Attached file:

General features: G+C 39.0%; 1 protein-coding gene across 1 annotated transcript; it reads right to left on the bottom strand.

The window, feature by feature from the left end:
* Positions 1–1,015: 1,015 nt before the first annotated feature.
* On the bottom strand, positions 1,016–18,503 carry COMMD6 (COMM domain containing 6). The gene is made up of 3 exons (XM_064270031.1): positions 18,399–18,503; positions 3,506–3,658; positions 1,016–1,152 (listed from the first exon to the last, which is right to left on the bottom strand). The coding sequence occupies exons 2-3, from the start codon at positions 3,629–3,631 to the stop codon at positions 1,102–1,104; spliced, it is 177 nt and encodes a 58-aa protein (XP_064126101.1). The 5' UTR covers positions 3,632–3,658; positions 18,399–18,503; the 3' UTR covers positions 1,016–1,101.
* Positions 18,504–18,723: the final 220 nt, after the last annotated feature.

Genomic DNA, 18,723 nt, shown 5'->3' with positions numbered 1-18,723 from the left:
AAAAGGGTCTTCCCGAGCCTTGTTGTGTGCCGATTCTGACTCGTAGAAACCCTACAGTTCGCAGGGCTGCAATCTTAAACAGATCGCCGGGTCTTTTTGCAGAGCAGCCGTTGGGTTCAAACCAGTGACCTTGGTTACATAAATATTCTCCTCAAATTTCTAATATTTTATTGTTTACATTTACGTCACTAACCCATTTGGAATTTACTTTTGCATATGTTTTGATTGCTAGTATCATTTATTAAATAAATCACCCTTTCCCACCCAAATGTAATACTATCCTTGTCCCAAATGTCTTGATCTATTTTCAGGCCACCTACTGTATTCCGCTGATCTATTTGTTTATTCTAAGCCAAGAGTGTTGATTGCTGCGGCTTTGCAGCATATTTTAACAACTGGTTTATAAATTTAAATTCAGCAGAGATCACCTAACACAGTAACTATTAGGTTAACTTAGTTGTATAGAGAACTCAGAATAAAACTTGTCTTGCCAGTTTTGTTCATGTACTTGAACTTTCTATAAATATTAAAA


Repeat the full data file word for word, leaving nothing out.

General features: G+C 39.0%; 1 protein-coding gene across 1 annotated transcript; it reads right to left on the bottom strand.

The window, feature by feature from the left end:
* Positions 1–1,015: 1,015 nt before the first annotated feature.
* On the bottom strand, positions 1,016–18,503 carry COMMD6 (COMM domain containing 6). The gene is made up of 3 exons (XM_064270031.1): positions 18,399–18,503; positions 3,506–3,658; positions 1,016–1,152 (listed from the first exon to the last, which is right to left on the bottom strand). The coding sequence occupies exons 2-3, from the start codon at positions 3,629–3,631 to the stop codon at positions 1,102–1,104; spliced, it is 177 nt and encodes a 58-aa protein (XP_064126101.1). The 5' UTR covers positions 3,632–3,658; positions 18,399–18,503; the 3' UTR covers positions 1,016–1,101.
* Positions 18,504–18,723: the final 220 nt, after the last annotated feature.

Genomic DNA, 18,723 nt, shown 5'->3' with positions numbered 1-18,723 from the left:
AAAAGGGTCTTCCCGAGCCTTGTTGTGTGCCGATTCTGACTCGTAGAAACCCTACAGTTCGCAGGGCTGCAATCTTAAACAGATCGCCGGGTCTTTTTGCAGAGCAGCCGTTGGGTTCAAACCAGTGACCTTGGTTACATAAATATTCTCCTCAAATTTCTAATATTTTATTGTTTACATTTACGTCACTAACCCATTTGGAATTTACTTTTGCATATGTTTTGATTGCTAGTATCATTTATTAAATAAATCACCCTTTCCCACCCAAATGTAATACTATCCTTGTCCCAAATGTCTTGATCTATTTTCAGGCCACCTACTGTATTCCGCTGATCTATTTGTTTATTCTAAGCCAAGAGTGTTGATTGCTGCGGCTTTGCAGCATATTTTAACAACTGGTTTATAAATTTAAATTCAGCAGAGATCACCTAACACAGTAACTATTAGGTTAACTTAGTTGTATAGAGAACTCAGAATAAAACTTGTCTTGCCAGTTTTGTTCATGTACTTGAACTTTCTATAAATATTAAAA